the smithy. Folks couldn't get around except in wagons and buggies then.
They would go to Natchez for what they couldn't get locally and bring it
home on pack horses."
"There were plenty of robbers in this part of the country then. They
caught one that had robbed and murdered lots of folks and hung him on one
of the oaks in front of the College at Washington. I don't recall his
name but it wasn't Harp."
"When this country was first opened up to the settlers, they built a
to protect themselves from the Indians. It stood there in Lorman on the
hill across the way from the Methodist parsonage, right where Mrs. Regan's
house is now. They built it of logs and cut holes in the walls to put
their rifles through. Oh yes, they had plenty of fights with the Indians
back then. The hill top is a veritable graveyard. They shot them down and
buried them where they dropped."
"That was before my time but the logs of the old fort were still there
for years. We used to see them when we went by to go to school. The
school was at Cane Ridge Church. No, there wasn't a settlement there back
then .. just the log schoolhouse and church. A man by the name of Houston
taught school. I went there until I was nine years old and then my father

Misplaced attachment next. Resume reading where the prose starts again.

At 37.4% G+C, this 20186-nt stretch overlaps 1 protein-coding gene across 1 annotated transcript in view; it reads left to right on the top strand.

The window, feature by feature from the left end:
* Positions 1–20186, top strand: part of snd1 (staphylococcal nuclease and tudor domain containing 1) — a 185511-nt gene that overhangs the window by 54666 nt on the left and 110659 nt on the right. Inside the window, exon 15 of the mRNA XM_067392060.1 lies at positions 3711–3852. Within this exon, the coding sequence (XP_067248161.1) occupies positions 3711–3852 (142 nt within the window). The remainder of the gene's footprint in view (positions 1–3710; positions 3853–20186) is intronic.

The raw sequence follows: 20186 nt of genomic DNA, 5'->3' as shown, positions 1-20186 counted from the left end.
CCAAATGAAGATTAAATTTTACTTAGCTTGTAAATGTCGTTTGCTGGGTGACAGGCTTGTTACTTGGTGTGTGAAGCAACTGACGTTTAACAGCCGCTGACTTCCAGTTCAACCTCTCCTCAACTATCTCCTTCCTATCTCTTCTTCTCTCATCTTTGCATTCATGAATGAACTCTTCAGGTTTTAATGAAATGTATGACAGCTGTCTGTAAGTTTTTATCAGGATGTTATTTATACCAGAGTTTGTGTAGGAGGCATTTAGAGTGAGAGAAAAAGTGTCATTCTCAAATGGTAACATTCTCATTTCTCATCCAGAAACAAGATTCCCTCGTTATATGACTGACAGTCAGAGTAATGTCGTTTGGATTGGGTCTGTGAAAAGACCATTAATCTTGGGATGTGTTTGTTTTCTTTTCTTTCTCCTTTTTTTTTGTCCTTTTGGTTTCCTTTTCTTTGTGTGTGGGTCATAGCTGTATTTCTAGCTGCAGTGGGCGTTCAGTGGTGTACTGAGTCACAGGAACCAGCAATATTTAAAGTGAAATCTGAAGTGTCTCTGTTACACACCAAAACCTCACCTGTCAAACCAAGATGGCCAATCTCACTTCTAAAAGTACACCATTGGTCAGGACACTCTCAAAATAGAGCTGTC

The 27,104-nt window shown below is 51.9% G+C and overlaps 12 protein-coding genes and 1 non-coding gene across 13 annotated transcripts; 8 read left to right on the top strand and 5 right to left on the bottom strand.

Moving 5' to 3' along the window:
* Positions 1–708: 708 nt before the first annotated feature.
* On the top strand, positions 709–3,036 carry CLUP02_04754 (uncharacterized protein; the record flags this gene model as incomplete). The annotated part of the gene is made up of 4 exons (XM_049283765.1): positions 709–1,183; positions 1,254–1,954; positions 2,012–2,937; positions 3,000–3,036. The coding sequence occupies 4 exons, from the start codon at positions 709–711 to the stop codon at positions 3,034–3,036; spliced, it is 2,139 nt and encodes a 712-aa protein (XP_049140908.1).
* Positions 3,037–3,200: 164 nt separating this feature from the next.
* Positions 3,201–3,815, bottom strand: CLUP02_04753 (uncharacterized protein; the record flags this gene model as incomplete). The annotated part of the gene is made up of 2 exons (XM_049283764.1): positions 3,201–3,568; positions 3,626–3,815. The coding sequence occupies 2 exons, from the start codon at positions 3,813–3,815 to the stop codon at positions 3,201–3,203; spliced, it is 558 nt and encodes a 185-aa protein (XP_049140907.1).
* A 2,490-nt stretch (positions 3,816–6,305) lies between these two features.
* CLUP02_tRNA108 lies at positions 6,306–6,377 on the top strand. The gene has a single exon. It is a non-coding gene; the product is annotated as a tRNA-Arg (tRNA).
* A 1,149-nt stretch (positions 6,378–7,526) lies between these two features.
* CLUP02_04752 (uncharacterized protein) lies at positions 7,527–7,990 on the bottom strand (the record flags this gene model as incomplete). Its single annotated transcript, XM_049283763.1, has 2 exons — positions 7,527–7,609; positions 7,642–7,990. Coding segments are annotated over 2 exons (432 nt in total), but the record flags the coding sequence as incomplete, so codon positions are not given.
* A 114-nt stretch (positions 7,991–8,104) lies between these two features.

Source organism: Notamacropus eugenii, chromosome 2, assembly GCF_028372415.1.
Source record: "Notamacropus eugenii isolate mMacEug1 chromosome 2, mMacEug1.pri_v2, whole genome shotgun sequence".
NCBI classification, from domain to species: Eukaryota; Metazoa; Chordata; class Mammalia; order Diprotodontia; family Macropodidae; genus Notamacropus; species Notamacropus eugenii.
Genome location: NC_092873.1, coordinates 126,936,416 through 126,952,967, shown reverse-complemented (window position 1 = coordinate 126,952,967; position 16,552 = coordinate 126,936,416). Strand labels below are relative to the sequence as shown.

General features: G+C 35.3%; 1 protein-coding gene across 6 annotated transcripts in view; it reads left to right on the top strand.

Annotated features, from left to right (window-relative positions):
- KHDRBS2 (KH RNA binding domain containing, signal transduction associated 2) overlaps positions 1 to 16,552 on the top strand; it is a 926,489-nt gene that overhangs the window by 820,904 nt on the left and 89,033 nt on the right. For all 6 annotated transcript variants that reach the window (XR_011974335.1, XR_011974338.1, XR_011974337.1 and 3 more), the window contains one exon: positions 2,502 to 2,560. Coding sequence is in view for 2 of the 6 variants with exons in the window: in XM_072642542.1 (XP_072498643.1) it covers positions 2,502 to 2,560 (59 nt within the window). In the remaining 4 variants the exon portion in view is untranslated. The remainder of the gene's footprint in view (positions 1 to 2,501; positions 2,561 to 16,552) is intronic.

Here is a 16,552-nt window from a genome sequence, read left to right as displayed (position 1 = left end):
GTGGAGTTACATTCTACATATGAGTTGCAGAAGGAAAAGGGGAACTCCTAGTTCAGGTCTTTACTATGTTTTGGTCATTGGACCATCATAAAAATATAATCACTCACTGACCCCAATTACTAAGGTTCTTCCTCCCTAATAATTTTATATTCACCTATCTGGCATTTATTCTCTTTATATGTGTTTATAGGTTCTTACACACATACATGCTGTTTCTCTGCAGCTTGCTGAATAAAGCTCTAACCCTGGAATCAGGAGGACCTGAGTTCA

sent me to school at Nazareth, Kentucky."
"Things had changed a lot when I came home and got married. That was
after the Civil War. Dr. Archer Hays came down from Baltimore, Maryland.
He had just finished college and had come out here to practice medicine.
He first went to the house of his cousin, James Archer, at Church Hill,
but there was no trade down there for a doctor so he came here. There
wasn't any doctor in Shankstown so he settled there and he was here when I
came home from school."
"My father owned and had cleared all of his land and he gave me this
tract. We built this house in 1870, the first house anywhere around here.
I planted those cedar myself. The next house that was built in Lorman
was put up by Julius Weiss who came here from Rodney. He built the house
that was later used as a hotel. His store was right beside it but that
later burned. They stopped using the old Indian trail and most every one